Mailbox Monday

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MarchMailbox2Mailbox Monday is the gathering place for readers to share the books that came in their mailbox during the last week. Warning: Mailbox Monday can lead to envy, toppling TBR piles and humongous wish lists.

I hope everyone had a great week. My “niece” is graduating this weekend. I’ve know this girl since she was an infant and now she’s grown up into a smart, compassionate young woman who’s interests run the gamut from reforming the justice system to computer science. While we’re not blood related, I still consider her part of the family, and I’m so thrilled to see her graduate college.

Tell us about your new books by adding your Mailbox Monday post to the linky below:

Be sure to stop back later this week for Books That Caught Our Eye.

Books That Caught Our Eye

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dragonlegendsAt Mailbox Monday we encourage participants to not only share the books they received, but to check out the books others have received. Each week will share a few Books That Caught Our Eye from that weeks’ Mailbox Monday.

We encourage you to share the books that caught your eye in the comments.

VELVET:

Finding Me: A Memoir by Viola Davis at Savvy Verse & Wit.

In my book, you will meet a little girl named Viola who ran from her past until she made a life-changing decision to stop running forever.

This is my story, from a crumbling apartment in Central Falls, Rhode Island, to the stage in New York City, and beyond. This is the path I took to finding my purpose but also my voice in a world that didn’t always see me.

As I wrote Finding Me, my eyes were open to the truth of how our stories are often not given close examination. We are forced to reinvent them to fit into a crazy, competitive, judgmental world. So I wrote this for anyone running through life untethered, desperate and clawing their way through murky memories, trying to get to some form of self-love. For anyone who needs reminding that a life worth living can only be born from radical honesty and the courage to shed facades and be… you.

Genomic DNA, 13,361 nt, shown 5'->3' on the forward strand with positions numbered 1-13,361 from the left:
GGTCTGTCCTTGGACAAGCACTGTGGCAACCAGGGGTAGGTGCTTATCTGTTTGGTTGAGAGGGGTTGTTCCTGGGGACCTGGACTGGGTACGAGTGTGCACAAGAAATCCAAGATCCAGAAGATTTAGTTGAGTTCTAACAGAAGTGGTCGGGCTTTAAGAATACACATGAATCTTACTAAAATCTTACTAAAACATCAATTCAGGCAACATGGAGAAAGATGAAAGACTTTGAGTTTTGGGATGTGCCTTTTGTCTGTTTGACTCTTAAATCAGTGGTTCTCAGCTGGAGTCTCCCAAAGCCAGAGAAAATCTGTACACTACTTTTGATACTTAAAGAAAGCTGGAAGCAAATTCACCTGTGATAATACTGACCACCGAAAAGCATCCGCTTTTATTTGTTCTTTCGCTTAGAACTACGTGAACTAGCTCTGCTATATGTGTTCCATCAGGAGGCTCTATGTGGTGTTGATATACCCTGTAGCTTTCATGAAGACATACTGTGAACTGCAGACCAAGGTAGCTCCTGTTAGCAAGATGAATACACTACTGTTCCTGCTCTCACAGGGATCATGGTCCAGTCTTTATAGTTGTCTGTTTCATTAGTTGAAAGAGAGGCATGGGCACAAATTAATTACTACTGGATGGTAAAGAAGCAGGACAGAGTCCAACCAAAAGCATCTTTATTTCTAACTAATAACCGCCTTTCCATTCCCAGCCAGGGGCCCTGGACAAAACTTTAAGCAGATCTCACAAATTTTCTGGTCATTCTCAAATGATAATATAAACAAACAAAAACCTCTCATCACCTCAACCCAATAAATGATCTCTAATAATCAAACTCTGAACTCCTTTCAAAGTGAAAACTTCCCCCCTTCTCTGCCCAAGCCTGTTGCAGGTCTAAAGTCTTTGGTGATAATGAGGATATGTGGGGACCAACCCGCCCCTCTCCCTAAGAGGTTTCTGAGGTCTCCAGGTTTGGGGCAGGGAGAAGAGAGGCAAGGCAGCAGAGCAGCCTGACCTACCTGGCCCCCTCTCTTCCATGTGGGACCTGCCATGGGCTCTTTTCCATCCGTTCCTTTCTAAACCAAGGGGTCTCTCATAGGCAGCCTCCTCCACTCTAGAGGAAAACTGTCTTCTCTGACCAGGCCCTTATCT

“As I gravitate to memoirs when it comes to non-fiction, I look forward to this one.”


The Force of Such Beauty by Barbara Bourland at Book Reviews by Linda Moore.

After a failed escape attempt, the princess of a tiny kingdom begins to reevaluate her life.

Caroline, a former marathon runner who dropped out of school at fourteen to pursue an Olympic medal, was the perfect candidate for a tiara: shapely, disciplined, accustomed to public attention, and utterly uneducated. When she meets Finn, the handsome prince of a small European kingdom, her fate is sealed. With a collar of pearls locked around her throat, and a rope of diamonds leashing her to a balcony, Caroline uses her once-powerful body to smile, wave, and produce children with perfect grace.

But as she begins to open her eyes to the world around her – and examine her own reflection – Caroline discovers that she may have entered a bargain that cannot be undone.

Barbara Bourland’s stunning third novel is her softest, strangest book to date. Inspired by the alleged escape attempts of real-life princesses, and set in a grotesque and gaudy pre-recession 2000s Europe, The Force of Such Beauty is a heart-wrenching and compulsively readable testament to the way in which real-life power structures around the world ultimately rest on the subjugation of women’s bodies.

“The based on real-life element catches my eye.”


MARTHA:

The Navigator’s Daughter by Nancy Cole Silverman found at Carstairs Considers.

Getting caught in the middle of an international art theft ring wasn’t supposed to be part of the deal Kat Lawson made with her dying father. But when her father receives a mysterious letter informing the former WW2 navigator/bombardier that his downed B-24 has been found and asking him to come to Hungary, Kat suspects this is all part of some senior rip-off scam. Her father insists she go, not only to photograph the final resting place of his plane but also to find the mother and son who risked their lives to rescue him and hid him in a cave beneath an old Roman fortress. Kat’s trip uncovers not only the secrets of the cave where her father hid and of those who rescued him, but a secret that will forever change the direction of her life—that is—if she can get home safely.

“This historical mystery sounds intriguing.”


The Last Girl To Die by Helen Sarah Fields found at BookReviews by Linda Moore.

The island watched and wept…